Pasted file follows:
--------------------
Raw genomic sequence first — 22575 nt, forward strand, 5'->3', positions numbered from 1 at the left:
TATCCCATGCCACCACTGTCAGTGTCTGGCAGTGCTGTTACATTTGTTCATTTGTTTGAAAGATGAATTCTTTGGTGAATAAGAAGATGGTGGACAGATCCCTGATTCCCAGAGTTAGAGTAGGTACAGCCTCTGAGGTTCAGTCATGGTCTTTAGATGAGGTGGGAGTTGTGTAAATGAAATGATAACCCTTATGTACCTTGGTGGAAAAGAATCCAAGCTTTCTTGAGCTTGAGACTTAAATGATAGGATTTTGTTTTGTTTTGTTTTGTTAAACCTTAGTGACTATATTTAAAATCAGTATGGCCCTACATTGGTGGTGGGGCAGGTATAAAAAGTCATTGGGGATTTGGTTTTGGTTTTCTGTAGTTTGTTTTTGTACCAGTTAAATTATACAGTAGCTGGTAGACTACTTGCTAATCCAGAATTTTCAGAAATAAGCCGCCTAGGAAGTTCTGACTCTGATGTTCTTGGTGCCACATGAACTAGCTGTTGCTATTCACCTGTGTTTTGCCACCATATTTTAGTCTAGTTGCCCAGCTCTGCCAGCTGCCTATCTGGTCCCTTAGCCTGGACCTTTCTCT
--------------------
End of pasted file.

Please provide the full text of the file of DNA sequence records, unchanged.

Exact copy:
Raw genomic sequence first — 22575 nt, forward strand, 5'->3', positions numbered from 1 at the left:
TATCCCATGCCACCACTGTCAGTGTCTGGCAGTGCTGTTACATTTGTTCATTTGTTTGAAAGATGAATTCTTTGGTGAATAAGAAGATGGTGGACAGATCCCTGATTCCCAGAGTTAGAGTAGGTACAGCCTCTGAGGTTCAGTCATGGTCTTTAGATGAGGTGGGAGTTGTGTAAATGAAATGATAACCCTTATGTACCTTGGTGGAAAAGAATCCAAGCTTTCTTGAGCTTGAGACTTAAATGATAGGATTTTGTTTTGTTTTGTTTTGTTAAACCTTAGTGACTATATTTAAAATCAGTATGGCCCTACATTGGTGGTGGGGCAGGTATAAAAAGTCATTGGGGATTTGGTTTTGGTTTTCTGTAGTTTGTTTTTGTACCAGTTAAATTATACAGTAGCTGGTAGACTACTTGCTAATCCAGAATTTTCAGAAATAAGCCGCCTAGGAAGTTCTGACTCTGATGTTCTTGGTGCCACATGAACTAGCTGTTGCTATTCACCTGTGTTTTGCCACCATATTTTAGTCTAGTTGCCCAGCTCTGCCAGCTGCCTATCTGGTCCCTTAGCCTGGACCTTTCTCT